Equity

At Harvard University’s Berkman Klein Center, Executive Director Urs Gasser said one persistent problem around the world with these technologies has been fragmentation of expertise: people who know a lot about tech don’t necessarily know about public health, and vice versa. There are also civil liberties issues, but experts in that field might not be in communication with technologists or public health experts.

To address this problem, the Berkman Klein Center is creating a working group and funneling their expertise into a program called BKC Policy Practice: Digital Pandemic Response. The primary audience for this will be local governments.

“Think of it like a walk-in legal clinic. You can bring your question or problem, and we can group around that problem, bring experts together from these different disciplines, and work toward solutions that are in the public interest to present to different stakeholders,” Gasser said. “One of the early takeaways across some of these conversations is the importance of trust, and how hard it is, especially in a moment of crisis like the current one, to create trust. Unfortunately there isn’t too much trust already, given the circumstances. That trust formation … needs many stakeholders.”

Gasser pointed to Switzerland as an example of a government trusted by its citizens that appeared to have done everything right — rolling out a proximity-tracing app with Google’s secure framework, conducting surveys beforehand, discovering that people were more likely to trust an app if it was branded by the federal health agency instead of a university or tech company — and they still didn’t quite embrace it.

“One of the reasons, when surveying people after the release, is, there’s still some doubts about what happens to the data, what is the role of Google and Apple and all of that. Second … people weren’t ready to make decisions, like, do I automatically stay home for two weeks if I don’t have any symptoms?” he said. “So it’s fascinating that even under the best circumstances, there are these trust concerns. Now take it to an environment like here in the U.S., in the current conditions, it’s unbelievably complex and has a long history.”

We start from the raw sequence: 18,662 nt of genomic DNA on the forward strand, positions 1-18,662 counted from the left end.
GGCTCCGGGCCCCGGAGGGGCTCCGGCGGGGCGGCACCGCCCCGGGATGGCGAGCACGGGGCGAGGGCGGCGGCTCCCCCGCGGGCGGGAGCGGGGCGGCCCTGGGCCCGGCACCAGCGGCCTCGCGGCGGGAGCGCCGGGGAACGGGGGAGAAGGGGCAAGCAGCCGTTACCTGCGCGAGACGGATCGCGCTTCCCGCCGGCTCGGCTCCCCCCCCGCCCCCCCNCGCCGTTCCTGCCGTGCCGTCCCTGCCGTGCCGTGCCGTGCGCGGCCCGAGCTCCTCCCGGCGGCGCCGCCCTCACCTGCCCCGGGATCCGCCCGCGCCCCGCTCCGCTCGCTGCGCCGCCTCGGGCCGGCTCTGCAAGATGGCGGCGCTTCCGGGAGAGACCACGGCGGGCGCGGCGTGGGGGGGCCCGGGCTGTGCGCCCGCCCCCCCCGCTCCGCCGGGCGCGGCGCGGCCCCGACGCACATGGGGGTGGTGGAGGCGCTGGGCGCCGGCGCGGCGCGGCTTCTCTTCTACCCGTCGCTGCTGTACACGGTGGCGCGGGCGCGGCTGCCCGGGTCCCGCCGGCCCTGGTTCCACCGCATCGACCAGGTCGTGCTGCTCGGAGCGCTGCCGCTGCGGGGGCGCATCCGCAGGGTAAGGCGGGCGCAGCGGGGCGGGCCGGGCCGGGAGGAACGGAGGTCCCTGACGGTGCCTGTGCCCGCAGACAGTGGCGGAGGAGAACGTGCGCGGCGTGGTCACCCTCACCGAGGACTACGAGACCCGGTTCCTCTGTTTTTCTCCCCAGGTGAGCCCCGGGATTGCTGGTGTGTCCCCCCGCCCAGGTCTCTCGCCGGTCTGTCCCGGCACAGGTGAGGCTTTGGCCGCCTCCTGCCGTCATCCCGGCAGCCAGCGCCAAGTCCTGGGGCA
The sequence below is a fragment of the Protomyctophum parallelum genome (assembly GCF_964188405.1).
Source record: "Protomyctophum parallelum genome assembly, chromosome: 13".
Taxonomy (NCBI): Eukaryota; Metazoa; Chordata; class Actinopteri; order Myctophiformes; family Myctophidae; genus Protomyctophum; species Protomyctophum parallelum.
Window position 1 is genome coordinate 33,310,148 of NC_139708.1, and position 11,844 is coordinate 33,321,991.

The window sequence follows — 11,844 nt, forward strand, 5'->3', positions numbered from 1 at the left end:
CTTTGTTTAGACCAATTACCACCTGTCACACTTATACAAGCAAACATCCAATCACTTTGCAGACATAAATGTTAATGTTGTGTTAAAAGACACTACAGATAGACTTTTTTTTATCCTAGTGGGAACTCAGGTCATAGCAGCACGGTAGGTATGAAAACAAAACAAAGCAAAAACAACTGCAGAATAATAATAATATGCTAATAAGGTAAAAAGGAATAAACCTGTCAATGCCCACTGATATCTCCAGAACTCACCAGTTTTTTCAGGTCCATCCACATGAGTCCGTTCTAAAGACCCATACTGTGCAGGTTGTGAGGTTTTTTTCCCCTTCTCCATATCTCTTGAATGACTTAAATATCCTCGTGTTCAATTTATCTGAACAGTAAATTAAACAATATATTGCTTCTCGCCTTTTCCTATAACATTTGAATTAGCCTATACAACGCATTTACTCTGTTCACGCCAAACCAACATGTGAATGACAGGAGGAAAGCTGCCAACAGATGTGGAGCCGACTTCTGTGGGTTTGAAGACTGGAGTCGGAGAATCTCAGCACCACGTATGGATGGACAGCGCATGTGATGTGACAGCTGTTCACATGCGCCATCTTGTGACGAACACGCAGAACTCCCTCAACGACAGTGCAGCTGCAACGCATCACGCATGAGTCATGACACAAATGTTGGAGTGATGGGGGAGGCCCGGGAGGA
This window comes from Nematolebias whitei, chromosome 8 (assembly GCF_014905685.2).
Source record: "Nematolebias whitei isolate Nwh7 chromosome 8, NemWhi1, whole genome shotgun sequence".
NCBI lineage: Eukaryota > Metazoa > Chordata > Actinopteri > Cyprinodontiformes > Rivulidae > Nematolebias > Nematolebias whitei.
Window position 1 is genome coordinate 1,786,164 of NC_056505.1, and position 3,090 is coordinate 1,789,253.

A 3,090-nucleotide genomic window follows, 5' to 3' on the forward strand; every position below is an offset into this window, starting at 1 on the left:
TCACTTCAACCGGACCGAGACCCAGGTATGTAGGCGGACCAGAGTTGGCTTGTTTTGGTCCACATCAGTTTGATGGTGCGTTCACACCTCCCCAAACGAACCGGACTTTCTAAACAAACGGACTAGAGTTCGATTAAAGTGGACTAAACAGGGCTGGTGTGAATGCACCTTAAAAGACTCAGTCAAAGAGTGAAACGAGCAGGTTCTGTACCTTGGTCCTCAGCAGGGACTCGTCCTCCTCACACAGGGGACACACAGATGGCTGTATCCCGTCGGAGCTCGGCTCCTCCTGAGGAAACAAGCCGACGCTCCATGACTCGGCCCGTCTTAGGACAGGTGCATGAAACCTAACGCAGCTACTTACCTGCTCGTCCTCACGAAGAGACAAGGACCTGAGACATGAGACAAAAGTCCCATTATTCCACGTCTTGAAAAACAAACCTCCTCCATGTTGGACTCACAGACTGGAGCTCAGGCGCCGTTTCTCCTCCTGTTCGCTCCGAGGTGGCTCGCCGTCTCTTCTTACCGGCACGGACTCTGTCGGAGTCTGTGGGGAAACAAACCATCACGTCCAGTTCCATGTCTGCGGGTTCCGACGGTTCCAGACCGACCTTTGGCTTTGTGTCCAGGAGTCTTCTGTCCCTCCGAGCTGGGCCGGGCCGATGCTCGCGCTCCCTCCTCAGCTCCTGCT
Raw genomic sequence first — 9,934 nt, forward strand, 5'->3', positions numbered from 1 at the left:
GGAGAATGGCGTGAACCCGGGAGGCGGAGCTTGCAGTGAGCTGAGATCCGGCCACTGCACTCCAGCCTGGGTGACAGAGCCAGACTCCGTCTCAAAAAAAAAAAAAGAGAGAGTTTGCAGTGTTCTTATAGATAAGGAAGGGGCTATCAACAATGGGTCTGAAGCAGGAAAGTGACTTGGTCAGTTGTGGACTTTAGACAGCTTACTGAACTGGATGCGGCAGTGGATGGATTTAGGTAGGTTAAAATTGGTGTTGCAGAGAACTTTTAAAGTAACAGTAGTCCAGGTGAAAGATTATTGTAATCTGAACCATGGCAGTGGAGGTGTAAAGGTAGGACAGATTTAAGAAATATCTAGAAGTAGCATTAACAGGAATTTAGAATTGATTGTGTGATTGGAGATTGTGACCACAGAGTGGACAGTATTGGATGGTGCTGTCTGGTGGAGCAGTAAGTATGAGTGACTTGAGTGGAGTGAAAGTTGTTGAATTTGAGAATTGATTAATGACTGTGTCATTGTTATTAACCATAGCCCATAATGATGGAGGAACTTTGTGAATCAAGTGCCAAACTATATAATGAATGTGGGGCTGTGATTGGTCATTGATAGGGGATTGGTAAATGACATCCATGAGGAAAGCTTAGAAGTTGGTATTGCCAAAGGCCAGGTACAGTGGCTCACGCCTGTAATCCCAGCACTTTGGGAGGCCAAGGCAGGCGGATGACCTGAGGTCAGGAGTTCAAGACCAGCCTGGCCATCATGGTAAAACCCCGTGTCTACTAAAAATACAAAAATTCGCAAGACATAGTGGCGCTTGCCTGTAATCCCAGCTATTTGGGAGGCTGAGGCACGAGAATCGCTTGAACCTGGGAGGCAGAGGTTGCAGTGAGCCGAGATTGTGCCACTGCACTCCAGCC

Gasser conceded that the big challenge is how to make these apps available and useful in low-income communities that need them most; how to ensure equity of a pandemic-fighting tool that depends on an inequitably distributed resource like smartphone technology. He didn’t have an answer, but he stressed the importance of bringing disadvantaged communities to the table for discussions. Members of the Berkman Klein Center also wrote an opinion piece in the New York Times in July, calling on governors to team up and devise testing infrastructure that’s more accessible to underserved communities.

Gasser said that when it comes to convincing people to download apps, it’s not only about the message but the messenger — who is trusted by the community that needs to receive the message.

“These are structural inequalities that have a long history, they’re systemic, and you can’t just take a solutionist approach to it, whether it’s an app you want to develop or anything else. It’s incredibly complex,” he said. “In terms of the overall approach, I think what we observe globally is, it’s really working with communities and including communities in the development process of whatever the tool is that you’re developing, whether it’s an app, a workflow, an awareness campaign. Make sure you have representative and inclusive design processes.”

Security

At the University of Toronto’s The Citizen Lab, which does interdisciplinary research on technology and security issues that impact human rights, the new $250,000 grant will have a more international scope. The lab’s founder and Director Ron Deibert said his efforts encompass four focus areas, the first of which will examine censorship on Chinese social media platforms such as WeChat and YY. The second will consider emergency measures and policies related to COVID-19 in Southeast Asia, evaluating whether they empowered government or military agencies in ways that put civil society at risk. The lab has already been doing that, but the grant may expand that work into other regions, including the Middle East, North Africa, Latin America and others.